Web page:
In February 1994 I met Bob Lanier.
At the time, the former NBA superstar, who passed away last week at 73 years of age after a short illness, was in the metro area as president of the NBA Stay in School program. The program was part of the NBA All-Star weekend festivities in Minneapolis leading up to the all-star game.
On that day Lanier was in town to speak to a group of students at EXPO Middle School, where I taught social studies and would eventually coach the boys’ basketball team for the next two years.
As one of the few staff members with a little knowledge of the NBA, I was selected by my principal, Dr. Joan Sorenson, to introduce Lanier to the audience. What an honor, I thought, to have the privilege of introducing an NBA great, a legend.
I didn’t realize the presence of Lanier until he entered the gymnasium standing at 6’11”. As I introduced myself to the soft-spoken gentle giant, he expressed doubt about the person chosen for the introduction.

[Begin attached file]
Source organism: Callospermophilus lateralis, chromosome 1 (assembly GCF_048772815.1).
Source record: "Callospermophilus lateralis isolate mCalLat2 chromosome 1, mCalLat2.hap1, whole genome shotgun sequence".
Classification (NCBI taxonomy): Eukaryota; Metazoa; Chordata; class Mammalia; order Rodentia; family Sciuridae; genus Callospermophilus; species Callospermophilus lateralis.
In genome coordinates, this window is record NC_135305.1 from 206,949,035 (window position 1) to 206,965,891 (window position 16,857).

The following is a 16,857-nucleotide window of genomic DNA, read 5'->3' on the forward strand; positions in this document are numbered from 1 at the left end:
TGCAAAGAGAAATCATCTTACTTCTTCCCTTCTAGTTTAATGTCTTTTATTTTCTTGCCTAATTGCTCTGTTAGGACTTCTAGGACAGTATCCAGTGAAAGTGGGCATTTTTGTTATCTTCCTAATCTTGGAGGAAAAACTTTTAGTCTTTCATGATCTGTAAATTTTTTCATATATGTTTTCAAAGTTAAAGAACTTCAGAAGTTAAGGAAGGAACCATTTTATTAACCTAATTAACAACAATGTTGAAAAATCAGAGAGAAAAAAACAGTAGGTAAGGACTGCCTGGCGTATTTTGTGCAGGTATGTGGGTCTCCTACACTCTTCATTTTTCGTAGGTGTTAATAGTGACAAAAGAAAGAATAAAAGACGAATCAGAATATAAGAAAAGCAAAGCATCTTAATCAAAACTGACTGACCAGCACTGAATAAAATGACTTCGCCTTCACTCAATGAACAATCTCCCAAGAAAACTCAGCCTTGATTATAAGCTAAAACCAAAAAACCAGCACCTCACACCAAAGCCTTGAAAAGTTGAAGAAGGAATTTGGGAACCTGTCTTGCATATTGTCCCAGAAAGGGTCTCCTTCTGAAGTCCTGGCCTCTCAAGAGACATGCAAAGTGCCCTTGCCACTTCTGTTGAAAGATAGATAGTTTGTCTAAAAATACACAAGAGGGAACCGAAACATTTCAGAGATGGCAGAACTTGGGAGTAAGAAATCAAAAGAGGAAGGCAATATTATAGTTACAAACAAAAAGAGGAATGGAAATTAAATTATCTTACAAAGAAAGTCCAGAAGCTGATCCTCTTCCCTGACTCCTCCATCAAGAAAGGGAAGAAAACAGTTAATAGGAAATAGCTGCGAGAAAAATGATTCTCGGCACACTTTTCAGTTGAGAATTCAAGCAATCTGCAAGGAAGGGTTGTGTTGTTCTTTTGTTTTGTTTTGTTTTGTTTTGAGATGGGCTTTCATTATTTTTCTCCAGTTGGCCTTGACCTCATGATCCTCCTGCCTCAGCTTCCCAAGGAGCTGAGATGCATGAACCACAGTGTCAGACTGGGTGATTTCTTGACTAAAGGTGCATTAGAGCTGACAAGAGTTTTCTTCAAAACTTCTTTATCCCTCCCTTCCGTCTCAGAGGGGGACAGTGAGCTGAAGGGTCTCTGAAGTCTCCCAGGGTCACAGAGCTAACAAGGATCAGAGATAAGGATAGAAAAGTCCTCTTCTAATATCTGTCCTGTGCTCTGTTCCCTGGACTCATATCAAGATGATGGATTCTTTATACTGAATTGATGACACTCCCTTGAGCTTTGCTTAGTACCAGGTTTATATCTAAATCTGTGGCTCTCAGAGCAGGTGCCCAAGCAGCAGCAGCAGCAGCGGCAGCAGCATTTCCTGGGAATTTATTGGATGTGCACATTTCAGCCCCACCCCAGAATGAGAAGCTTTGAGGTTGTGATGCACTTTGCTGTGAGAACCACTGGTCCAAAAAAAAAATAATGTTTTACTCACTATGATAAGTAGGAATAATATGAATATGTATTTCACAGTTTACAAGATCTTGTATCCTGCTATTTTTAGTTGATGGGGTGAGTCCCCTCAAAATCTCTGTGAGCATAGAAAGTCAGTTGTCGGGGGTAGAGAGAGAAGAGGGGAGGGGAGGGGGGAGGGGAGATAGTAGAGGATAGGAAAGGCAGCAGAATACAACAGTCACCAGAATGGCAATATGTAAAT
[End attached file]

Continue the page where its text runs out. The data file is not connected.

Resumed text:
“Mitchell,” he said inquisitively, “do you really know who I am?”
“Yes, I do,” I said with confidence.
“Do you really?”
My next response made it clear to Lanier that I knew a little more about him than he thought. “I remember you,” I said as he looked at me. “St. Bonaventure College! Graduated 1970! Played in the NBA from 1970-1984! Played for the Detroit Pistons and Milwaukee Bucks!”
The more I talked, the more he smiled. “You do know who I am,” he said, surprised. I introduced Lanier, and he and his group gave a phenomenal presentation.
When I heard about his passing, I thought it fitting to recall the time a young school teacher got to meet an NBA legend. The one memory that I take with me from that day was not my meeting him, the introduction, or the presentation itself. It was immediately after the presentation when hundreds of students lined up to get his autograph.
He signed every autograph.
What a cool memory.
Dr. Mitchell Palmer McDonald is a contributing columnist at the Minnesota Spokesman-Recorder.